In these last many years I have grown as a writer, an artist, and most importantly, my connection to spirit has deepened so much further than I ever dreamed it could that now every minute of every day has more weight, more meaning, more texture, a multitude of colors, ever-expanding. This is a liminal time. It reminds me of the beginning of the classic movie "The Wizard Of Oz" when the movie turns from black and white to technicolor. I am smiling as I write this. Oh what a different woman I have become, am becoming. I am coming into my fullness, into my authentic self, and it is a revelation, and I am grateful every day that I have been led down this path. I stop here a moment to close my eyes, and lower my head in silent prayer. Thank you God. Thank you, thank you, thank you.

We were separated for six years before we finalized the divorce, and I am grateful, oh so very grateful, that it was an amicable separation and even gentle divorce if that word might be used in this kind of situation. My ex-husband and I remained friends, and family, with our children, and though a dozen years has passed, and our lives have moved further and further apart, there is still a peace between us. This alone has been an enormous blessing.

And so as the time came, the absolute severing of a union that I had thought would last a lifetime, I came to the realization that the new life ahead of me would be very different than anything I had known before. Further, I was a very different person, I was almost unrecognizable to people who had known me in my youth and through the years of my marriage, and the new woman that was emerging longed for something that would represent my new life, and the person that I was becoming. Further, I wanted to do something that would be a beacon of light that would be a constant reminder of the path I believed I was meant to take. In July of 2005 I changed my name, legally, to Maitri Libellule. That was the moment I stepped out of my old skin, damp and trembling like the butterfly just emerging from her cocoon, but knowing that soon enough I would fly.

Why Maitri Libellule, every asks? Well, as a Buddhist of nearly 3 decades at that point one of the deepest teachings to me was the teaching of maitri. Maitri is about loving-kindness and compassion, and further that we must first have it for ourselves before we have it to give to another. This is a very important lesson for me and I will be a student of maitri all the days of my life. I wanted to take the name so that it would be a constant reminder of the direction I wanted my life to take, to dedicate my life to a life of service, of living and promoting loving-kindness, compassion, and self-acceptance for everyone that I could in the world around me and my vehicle would be, in the main, my writing, and also my art, and daily I live this teaching, also, in the care of rescued animals whom I cherish and who have become my family. "Maitri" would be both a beacon of light and a guide to remind me to keep true to my path. I knew that I would fall, forget, slip away from what my heart knew I should be, but in becoming Maitri I could never forget, when I write, or say my name or see it in print, that I have taken the mantle of this teaching and it is my duty to continue and deepen this work all the days of my life.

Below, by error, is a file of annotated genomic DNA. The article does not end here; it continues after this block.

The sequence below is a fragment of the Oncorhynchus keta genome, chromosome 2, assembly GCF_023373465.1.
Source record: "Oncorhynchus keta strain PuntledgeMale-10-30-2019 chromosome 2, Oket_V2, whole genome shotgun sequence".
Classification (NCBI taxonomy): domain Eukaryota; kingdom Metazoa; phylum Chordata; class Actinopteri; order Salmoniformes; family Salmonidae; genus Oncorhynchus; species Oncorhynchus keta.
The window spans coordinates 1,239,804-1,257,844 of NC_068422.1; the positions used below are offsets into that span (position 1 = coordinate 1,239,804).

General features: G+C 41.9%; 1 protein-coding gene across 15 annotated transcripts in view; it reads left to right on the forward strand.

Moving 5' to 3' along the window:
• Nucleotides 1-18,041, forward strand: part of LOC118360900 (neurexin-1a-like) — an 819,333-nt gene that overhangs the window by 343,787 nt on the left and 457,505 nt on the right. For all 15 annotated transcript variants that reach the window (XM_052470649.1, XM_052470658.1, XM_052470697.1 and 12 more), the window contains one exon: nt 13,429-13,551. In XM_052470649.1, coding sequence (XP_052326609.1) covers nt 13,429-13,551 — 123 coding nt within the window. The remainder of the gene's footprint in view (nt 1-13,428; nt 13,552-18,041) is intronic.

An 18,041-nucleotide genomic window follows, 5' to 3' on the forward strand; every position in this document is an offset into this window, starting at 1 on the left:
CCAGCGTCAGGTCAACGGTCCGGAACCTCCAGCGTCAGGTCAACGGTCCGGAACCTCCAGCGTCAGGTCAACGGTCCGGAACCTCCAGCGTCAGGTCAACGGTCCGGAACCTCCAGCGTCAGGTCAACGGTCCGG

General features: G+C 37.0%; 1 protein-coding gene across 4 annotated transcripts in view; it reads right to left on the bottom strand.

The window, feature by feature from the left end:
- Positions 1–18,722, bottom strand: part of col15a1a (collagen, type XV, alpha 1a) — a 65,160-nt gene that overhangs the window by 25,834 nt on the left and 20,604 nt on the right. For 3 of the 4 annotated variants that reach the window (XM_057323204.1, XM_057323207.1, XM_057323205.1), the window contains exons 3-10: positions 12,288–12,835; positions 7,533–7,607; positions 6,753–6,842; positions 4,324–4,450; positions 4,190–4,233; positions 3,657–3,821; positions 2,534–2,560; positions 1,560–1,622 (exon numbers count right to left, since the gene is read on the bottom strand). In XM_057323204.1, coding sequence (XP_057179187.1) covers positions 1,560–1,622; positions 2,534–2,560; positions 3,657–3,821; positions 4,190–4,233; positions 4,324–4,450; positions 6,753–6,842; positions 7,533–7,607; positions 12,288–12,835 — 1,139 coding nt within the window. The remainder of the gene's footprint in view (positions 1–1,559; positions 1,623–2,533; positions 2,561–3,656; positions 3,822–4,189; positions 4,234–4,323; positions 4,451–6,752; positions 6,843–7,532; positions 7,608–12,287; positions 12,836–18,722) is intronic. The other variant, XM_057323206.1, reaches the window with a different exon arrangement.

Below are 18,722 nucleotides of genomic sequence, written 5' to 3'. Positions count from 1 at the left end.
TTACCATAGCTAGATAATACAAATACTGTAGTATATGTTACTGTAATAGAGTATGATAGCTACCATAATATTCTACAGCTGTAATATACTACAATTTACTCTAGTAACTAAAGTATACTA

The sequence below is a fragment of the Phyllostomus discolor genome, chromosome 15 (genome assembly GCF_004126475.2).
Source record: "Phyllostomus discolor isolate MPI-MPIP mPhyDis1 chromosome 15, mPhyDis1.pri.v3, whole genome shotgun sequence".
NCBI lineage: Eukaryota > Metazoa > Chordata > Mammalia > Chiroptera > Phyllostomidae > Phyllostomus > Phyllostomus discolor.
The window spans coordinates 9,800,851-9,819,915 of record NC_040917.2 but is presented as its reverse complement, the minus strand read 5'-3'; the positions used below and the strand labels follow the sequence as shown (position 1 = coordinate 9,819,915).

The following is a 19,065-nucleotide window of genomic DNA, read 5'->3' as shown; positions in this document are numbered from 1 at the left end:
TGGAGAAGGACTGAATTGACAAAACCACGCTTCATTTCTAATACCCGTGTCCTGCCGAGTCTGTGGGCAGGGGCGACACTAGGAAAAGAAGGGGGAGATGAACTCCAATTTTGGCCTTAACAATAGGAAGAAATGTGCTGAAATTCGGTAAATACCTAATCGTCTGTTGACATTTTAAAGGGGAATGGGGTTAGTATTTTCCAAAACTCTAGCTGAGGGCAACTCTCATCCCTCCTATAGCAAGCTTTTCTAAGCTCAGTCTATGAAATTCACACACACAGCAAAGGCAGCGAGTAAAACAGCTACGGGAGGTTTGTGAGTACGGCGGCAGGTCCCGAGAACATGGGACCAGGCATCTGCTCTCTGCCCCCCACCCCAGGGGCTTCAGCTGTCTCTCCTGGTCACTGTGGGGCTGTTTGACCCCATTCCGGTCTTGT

Libellule. When I left the marriage and moved into the little white cottage an amazing thing happened. Everywhere I went in the garden, walking around outside, in a parking lot at the grocery store there were dragonflies. Everywhere. Iridescent blues and greens and reds and golds and more. Finally, it was no longer startling. I realized one day that the dragonflies were coming to me with a message, that the dragonfly was my totem animal, my teacher, my guide. In Native American spirituality the dragonfly is the symbol of transformation, of moving out of the darkness into the light, and more times than I can count or even remember in this moment, as I fell into times of deepest despair the dragonfly would appear and remind me to keep becoming. During these early days I wrote a poem that expressed what I felt, where I was in my life at that moment. I will share it with you here, feeling somewhat shy, and also with a sense of pride. I have come such a long way...

~ Metamorphosis ~
Becoming A Dragonfly

Setting Sail

Who knew that when the sun did set on my forty-fifth birthday I would begin the long metamorphosis of woman into dragonfly? And that there would be so many painful and unexpected lessons along the way?

Leaving the cocoon I came out some kind of wet and slimy thing -- unable, yet, to fly; sticky ­ people and things stuck to me and my still bent wings tore in crucial places. No one believed that I would survive this phase, but I always knew I would.

Bending, shifting, stretching, reaching, carried on a bird's wings I did finally begin to rise. It was a bumpy flight. I tumbled and fell from the great bird's back, plummeted dangerously, nearly crashing headlong into the glassy waters, and while others darted and soared, I tried, desperately, at times, to keep my wings above the surface of the pond. Many times did I come close to drowning.

One day, in the time of the year when the sun sets earlier on the horizon, my heart lifted a little, my wings did dry and unfurl like great colorful kites high in the sky over the tranquil waters, but the sky became cloudy, the surface choppy, and The Great Kite that I emulated disappeared from view. I hit the raw-edged surface of the ocean, shattering like an egg on a grainy sidewalk.